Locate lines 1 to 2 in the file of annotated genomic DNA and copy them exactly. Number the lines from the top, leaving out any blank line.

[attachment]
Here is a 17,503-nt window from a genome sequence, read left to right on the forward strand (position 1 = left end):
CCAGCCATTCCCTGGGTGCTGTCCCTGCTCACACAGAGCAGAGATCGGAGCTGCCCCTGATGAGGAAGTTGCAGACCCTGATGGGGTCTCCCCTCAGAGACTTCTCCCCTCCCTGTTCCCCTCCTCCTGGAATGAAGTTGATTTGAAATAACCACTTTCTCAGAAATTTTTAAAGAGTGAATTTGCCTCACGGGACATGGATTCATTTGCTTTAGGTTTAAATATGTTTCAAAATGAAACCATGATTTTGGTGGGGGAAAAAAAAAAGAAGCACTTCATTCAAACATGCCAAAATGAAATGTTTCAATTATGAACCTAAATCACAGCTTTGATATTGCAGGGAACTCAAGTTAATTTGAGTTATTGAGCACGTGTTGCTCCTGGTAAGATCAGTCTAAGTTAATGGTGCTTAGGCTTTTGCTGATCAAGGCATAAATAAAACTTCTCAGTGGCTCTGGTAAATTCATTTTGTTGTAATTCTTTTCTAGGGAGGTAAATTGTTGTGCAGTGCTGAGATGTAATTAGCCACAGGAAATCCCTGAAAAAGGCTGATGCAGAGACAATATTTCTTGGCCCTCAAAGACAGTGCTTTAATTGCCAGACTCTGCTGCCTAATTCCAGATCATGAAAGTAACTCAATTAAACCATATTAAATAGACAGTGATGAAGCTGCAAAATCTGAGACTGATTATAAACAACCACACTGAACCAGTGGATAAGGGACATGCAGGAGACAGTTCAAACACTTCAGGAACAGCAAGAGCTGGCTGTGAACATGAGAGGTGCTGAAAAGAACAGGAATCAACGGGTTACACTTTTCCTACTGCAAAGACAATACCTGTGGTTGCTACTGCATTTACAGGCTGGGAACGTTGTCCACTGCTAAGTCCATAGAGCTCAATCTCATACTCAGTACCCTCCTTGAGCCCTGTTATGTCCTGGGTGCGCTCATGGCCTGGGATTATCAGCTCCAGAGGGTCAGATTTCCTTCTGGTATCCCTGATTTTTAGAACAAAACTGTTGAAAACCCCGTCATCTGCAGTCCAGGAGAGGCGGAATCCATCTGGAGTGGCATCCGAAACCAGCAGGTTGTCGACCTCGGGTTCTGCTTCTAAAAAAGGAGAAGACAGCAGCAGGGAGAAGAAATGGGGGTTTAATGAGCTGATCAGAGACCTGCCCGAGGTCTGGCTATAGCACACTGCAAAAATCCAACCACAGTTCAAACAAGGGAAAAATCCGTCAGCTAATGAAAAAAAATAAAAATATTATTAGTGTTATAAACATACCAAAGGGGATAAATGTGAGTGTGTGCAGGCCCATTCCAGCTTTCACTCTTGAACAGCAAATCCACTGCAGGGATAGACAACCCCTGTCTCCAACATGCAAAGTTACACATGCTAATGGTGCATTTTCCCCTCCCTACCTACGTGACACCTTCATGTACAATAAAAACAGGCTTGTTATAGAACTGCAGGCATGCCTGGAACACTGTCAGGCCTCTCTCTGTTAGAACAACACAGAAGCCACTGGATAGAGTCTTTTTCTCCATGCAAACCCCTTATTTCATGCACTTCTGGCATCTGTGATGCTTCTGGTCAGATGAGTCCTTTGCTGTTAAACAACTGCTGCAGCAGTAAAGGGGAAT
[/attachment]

Here is a 17,503-nt window from a genome sequence, read left to right on the forward strand (position 1 = left end):
CCAGCCATTCCCTGGGTGCTGTCCCTGCTCACACAGAGCAGAGATCGGAGCTGCCCCTGATGAGGAAGTTGCAGACCCTGATGGGGTCTCCCCTCAGAGACTTCTCCCCTCCCTGTTCCCCTCCTCCTGGAATGAAGTTGATTTGAAATAACCACTTTCTCAGAAATTTTTAAAGAGTGAATTTGCCTCACGGGACATGGATTCATTTGCTTTAGGTTTAAATATGTTTCAAAATGAAACCATGATTTTGGTGGGGGAAAAAAAAAAGAAGCACTTCATTCAAACATGCCAAAATGAAATGTTTCAATTATGAACCTAAATCACAGCTTTGATATTGCAGGGAACTCAAGTTAATTTGAGTTATTGAGCACGTGTTGCTCCTGGTAAGATCAGTCTAAGTTAATGGTGCTTAGGCTTTTGCTGATCAAGGCATAAATAAAACTTCTCAGTGGCTCTGGTAAATTCATTTTGTTGTAATTCTTTTCTAGGGAGGTAAATTGTTGTGCAGTGCTGAGATGTAATTAGCCACAGGAAATCCCTGAAAAAGGCTGATGCAGAGACAATATTTCTTGGCCCTCAAAGACAGTGCTTTAATTGCCAGACTCTGCTGCCTAATTCCAGATCATGAAAGTAACTCAATTAAACCATATTAAATAGACAGTGATGAAGCTGCAAAATCTGAGACTGATTATAAACAACCACACTGAACCAGTGGATAAGGGACATGCAGGAGACAGTTCAAACACTTCAGGAACAGCAAGAGCTGGCTGTGAACATGAGAGGTGCTGAAAAGAACAGGAATCAACGGGTTACACTTTTCCTACTGCAAAGACAATACCTGTGGTTGCTACTGCATTTACAGGCTGGGAACGTTGTCCACTGCTAAGTCCATAGAGCTCAATCTCATACTCAGTACCCTCCTTGAGCCCTGTTATGTCCTGGGTGCGCTCATGGCCTGGGATTATCAGCTCCAGAGGGTCAGATTTCCTTCTGGTATCCCTGATTTTTAGAACAAAACTGTTGAAAACCCCGTCATCTGCAGTCCAGGAGAGGCGGAATCCATCTGGAGTGGCATCCGAAACCAGCAGGTTGTCGACCTCGGGTTCTGCTTCTAAAAAAGGAGAAGACAGCAGCAGGGAGAAGAAATGGGGGTTTAATGAGCTGATCAGAGACCTGCCCGAGGTCTGGCTATAGCACACTGCAAAAATCCAACCACAGTTCAAACAAGGGAAAAATCCGTCAGCTAATGAAAAAAAATAAAAATATTATTAGTGTTATAAACATACCAAAGGGGATAAATGTGAGTGTGTGCAGGCCCATTCCAGCTTTCACTCTTGAACAGCAAATCCACTGCAGGGATAGACAACCCCTGTCTCCAACATGCAAAGTTACACATGCTAATGGTGCATTTTCCCCTCCCTACCTACGTGACACCTTCATGTACAATAAAAACAGGCTTGTTATAGAACTGCAGGCATGCCTGGAACACTGTCAGGCCTCTCTCTGTTAGAACAACACAGAAGCCACTGGATAGAGTCTTTTTCTCCATGCAAACCCCTTATTTCATGCACTTCTGGCATCTGTGATGCTTCTGGTCAGATGAGTCCTTTGCTGTTAAACAACTGCTGCAGCAGTAAAGGGGAAT